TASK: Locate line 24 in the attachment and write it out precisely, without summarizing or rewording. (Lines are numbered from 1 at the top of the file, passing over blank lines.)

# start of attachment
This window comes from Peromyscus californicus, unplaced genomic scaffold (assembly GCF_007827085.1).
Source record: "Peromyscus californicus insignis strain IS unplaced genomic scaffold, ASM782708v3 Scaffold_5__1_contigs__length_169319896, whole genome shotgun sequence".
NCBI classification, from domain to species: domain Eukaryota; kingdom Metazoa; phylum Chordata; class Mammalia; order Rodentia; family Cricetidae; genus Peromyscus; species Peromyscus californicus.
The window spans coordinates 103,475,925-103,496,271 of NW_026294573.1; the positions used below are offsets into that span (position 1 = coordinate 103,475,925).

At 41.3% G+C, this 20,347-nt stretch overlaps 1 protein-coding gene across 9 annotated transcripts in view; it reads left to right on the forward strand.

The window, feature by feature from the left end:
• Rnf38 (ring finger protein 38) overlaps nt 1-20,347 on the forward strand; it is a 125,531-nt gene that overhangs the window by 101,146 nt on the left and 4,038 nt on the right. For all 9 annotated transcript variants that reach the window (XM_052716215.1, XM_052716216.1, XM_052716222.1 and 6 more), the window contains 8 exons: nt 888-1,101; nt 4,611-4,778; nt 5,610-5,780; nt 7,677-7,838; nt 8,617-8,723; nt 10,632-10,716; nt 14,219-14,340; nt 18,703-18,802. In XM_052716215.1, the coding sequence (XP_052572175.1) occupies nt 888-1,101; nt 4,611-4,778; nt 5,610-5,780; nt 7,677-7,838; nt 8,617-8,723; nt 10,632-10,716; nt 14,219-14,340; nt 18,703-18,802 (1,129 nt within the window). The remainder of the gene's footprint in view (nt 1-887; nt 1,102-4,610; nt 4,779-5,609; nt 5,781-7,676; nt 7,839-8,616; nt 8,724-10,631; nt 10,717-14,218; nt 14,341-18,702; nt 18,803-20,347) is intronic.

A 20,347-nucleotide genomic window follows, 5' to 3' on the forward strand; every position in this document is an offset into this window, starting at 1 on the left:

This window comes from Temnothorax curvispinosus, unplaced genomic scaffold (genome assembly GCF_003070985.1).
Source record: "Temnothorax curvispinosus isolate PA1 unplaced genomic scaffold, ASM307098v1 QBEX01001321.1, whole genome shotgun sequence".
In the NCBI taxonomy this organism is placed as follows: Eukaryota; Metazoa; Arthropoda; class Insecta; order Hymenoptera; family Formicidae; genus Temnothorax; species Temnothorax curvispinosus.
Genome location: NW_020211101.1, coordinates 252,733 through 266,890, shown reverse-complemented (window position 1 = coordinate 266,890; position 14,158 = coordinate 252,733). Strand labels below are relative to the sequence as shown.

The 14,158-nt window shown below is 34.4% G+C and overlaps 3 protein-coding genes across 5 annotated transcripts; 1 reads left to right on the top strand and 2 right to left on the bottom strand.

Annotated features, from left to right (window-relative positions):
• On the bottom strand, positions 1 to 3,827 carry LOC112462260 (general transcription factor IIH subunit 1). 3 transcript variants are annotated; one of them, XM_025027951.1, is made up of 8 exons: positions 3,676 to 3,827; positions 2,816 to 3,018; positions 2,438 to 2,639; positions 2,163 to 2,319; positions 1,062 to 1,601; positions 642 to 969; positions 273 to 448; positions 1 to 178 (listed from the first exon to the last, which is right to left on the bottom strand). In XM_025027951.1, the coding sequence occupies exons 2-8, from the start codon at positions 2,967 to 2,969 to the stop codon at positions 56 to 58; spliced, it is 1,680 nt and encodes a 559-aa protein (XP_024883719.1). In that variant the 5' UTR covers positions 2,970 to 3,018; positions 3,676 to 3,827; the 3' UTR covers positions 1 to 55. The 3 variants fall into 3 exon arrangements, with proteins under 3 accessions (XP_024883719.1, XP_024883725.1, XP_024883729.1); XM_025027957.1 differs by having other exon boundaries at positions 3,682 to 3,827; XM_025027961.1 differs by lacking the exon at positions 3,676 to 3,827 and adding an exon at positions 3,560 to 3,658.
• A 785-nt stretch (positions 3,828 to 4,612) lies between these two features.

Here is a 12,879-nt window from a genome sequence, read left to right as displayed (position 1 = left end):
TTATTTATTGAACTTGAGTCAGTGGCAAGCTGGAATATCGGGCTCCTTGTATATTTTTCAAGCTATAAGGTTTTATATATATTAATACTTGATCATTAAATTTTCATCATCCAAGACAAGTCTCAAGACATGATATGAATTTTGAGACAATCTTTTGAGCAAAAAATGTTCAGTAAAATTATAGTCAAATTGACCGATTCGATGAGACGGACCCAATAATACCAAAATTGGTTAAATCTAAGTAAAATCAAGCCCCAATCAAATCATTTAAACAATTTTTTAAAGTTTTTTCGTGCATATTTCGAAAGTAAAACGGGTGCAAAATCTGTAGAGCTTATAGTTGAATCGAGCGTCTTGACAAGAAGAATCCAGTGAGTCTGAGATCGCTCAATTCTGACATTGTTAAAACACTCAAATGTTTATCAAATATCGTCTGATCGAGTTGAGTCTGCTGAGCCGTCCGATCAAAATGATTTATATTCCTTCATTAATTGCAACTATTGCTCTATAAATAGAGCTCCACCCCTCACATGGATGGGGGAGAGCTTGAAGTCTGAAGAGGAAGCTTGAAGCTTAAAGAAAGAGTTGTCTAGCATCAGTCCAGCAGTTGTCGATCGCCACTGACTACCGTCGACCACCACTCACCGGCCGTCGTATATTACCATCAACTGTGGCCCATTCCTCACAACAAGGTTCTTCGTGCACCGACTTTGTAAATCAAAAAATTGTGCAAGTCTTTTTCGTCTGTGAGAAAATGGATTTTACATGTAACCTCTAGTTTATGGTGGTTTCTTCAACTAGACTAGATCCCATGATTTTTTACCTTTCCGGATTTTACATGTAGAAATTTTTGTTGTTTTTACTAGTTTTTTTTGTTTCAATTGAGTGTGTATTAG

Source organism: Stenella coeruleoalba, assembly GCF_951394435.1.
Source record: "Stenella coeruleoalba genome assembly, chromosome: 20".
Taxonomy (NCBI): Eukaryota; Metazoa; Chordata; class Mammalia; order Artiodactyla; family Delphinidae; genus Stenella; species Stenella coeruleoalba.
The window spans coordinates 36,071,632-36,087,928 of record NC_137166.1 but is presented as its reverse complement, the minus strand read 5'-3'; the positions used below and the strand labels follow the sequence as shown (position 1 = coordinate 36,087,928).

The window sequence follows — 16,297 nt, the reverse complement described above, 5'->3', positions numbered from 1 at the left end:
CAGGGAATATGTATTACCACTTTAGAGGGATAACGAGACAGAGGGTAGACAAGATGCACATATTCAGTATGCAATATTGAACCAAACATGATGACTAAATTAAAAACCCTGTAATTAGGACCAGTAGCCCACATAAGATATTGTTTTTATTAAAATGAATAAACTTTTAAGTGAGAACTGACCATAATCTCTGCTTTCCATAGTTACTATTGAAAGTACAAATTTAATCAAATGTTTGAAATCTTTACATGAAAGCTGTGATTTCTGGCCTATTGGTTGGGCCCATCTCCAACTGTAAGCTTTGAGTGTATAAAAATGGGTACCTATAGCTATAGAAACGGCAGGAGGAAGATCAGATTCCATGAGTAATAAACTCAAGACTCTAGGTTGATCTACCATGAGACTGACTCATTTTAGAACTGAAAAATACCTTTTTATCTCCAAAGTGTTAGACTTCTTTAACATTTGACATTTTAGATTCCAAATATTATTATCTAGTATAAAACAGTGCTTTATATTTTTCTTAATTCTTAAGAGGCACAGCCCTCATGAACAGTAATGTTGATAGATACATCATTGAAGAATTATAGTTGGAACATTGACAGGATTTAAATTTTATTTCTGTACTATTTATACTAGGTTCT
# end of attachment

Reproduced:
CAGGGAATATGTATTACCACTTTAGAGGGATAACGAGACAGAGGGTAGACAAGATGCACATATTCAGTATGCAATATTGAACCAAACATGATGACTAAATTAAAAACCCTGTAATTAGGACCAGTAGCCCACATAAGATATTGTTTTTATTAAAATGAATAAACTTTTAAGTGAGAACTGACCATAATCTCTGCTTTCCATAGTTACTATTGAAAGTACAAATTTAATCAAATGTTTGAAATCTTTACATGAAAGCTGTGATTTCTGGCCTATTGGTTGGGCCCATCTCCAACTGTAAGCTTTGAGTGTATAAAAATGGGTACCTATAGCTATAGAAACGGCAGGAGGAAGATCAGATTCCATGAGTAATAAACTCAAGACTCTAGGTTGATCTACCATGAGACTGACTCATTTTAGAACTGAAAAATACCTTTTTATCTCCAAAGTGTTAGACTTCTTTAACATTTGACATTTTAGATTCCAAATATTATTATCTAGTATAAAACAGTGCTTTATATTTTTCTTAATTCTTAAGAGGCACAGCCCTCATGAACAGTAATGTTGATAGATACATCATTGAAGAATTATAGTTGGAACATTGACAGGATTTAAATTTTATTTCTGTACTATTTATACTAGGTTCT